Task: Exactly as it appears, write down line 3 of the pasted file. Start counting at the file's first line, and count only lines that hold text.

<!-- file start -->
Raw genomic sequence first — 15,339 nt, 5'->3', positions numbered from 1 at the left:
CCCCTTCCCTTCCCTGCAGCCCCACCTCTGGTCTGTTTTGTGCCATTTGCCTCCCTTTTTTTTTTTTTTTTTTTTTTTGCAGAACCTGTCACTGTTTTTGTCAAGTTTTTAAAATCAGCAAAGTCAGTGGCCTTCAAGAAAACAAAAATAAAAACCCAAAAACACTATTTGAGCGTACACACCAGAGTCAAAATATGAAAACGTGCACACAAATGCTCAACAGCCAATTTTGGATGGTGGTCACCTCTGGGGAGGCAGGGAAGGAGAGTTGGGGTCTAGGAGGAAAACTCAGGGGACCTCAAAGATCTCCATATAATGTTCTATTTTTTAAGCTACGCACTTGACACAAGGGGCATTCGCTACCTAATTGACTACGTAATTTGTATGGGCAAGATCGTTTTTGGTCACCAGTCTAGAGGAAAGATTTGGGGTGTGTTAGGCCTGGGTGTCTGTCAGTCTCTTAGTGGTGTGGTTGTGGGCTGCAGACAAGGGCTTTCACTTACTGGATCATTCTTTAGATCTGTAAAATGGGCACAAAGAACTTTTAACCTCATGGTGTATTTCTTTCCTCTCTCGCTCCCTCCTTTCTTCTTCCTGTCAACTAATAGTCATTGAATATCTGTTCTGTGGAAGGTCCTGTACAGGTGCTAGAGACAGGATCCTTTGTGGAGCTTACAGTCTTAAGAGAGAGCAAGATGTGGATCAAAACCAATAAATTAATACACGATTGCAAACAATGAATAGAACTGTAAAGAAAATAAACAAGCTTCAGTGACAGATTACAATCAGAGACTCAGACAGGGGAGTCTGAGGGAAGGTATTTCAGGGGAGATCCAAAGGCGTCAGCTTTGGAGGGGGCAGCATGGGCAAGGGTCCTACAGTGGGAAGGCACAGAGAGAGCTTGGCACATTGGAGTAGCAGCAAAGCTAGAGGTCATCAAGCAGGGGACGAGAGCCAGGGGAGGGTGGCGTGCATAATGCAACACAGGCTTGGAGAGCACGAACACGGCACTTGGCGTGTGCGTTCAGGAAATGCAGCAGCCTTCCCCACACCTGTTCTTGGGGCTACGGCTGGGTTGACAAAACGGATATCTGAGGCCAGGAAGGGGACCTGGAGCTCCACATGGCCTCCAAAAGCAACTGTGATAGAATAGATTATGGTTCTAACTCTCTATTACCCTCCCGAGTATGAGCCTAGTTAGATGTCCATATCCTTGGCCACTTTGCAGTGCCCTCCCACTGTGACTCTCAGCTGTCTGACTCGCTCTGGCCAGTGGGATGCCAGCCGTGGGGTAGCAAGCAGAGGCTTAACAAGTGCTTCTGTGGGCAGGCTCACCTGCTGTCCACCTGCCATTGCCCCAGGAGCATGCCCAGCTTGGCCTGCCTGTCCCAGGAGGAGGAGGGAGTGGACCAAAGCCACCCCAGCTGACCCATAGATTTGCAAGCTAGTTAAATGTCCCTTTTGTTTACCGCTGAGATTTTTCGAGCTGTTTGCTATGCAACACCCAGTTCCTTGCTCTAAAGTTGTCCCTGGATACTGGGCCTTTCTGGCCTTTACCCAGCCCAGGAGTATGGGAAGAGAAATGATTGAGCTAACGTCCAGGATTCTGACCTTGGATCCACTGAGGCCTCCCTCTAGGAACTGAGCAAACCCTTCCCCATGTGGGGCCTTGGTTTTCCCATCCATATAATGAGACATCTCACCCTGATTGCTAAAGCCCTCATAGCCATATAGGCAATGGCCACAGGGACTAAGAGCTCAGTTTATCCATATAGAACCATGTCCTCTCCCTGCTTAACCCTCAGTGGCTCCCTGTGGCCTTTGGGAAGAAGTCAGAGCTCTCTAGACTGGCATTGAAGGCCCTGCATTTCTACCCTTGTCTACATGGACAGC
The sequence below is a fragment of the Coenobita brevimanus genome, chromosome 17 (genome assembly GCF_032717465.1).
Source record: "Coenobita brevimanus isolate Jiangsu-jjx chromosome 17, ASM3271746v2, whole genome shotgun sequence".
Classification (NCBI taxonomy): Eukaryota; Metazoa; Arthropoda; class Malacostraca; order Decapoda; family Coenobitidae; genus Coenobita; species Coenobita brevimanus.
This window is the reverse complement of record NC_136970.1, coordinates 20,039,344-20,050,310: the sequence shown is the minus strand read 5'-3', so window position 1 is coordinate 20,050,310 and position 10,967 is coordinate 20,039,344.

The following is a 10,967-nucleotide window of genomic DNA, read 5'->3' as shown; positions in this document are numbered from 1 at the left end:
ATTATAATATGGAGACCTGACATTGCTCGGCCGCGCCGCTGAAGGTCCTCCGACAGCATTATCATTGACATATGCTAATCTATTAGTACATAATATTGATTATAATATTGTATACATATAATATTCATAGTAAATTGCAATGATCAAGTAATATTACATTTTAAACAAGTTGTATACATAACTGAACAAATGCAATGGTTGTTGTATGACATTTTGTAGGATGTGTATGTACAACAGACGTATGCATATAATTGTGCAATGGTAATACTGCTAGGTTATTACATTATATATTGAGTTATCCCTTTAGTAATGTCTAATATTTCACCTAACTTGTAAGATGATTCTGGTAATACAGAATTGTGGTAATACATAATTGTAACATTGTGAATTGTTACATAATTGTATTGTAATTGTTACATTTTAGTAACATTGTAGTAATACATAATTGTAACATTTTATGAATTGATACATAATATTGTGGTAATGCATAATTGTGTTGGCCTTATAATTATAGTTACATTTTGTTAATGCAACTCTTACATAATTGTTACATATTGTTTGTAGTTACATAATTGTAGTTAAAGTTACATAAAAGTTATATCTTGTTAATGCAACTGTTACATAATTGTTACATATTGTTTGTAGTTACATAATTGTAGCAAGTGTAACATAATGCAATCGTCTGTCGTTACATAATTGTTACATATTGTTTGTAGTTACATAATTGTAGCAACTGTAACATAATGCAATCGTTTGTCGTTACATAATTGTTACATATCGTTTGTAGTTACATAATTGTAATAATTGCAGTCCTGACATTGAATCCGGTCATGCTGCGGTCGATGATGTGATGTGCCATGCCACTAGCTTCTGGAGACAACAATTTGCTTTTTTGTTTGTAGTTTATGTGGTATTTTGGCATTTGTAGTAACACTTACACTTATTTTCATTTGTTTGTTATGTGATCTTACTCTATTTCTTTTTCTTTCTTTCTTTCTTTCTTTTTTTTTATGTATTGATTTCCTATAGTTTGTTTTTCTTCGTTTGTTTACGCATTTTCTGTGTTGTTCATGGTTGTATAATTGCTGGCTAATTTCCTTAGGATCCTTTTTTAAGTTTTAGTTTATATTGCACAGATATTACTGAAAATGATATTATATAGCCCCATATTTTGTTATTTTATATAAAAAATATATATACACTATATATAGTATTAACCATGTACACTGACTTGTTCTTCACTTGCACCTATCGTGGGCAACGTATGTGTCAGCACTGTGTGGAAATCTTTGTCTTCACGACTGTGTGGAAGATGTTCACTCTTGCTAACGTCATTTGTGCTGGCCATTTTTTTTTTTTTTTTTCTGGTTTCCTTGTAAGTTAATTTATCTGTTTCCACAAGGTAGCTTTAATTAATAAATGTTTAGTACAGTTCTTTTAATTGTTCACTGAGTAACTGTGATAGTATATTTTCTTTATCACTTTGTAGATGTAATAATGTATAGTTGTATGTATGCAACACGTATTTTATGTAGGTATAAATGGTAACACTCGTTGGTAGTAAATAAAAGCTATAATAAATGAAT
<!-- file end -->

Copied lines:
The sequence below is a fragment of the Coenobita brevimanus genome, chromosome 17 (genome assembly GCF_032717465.1).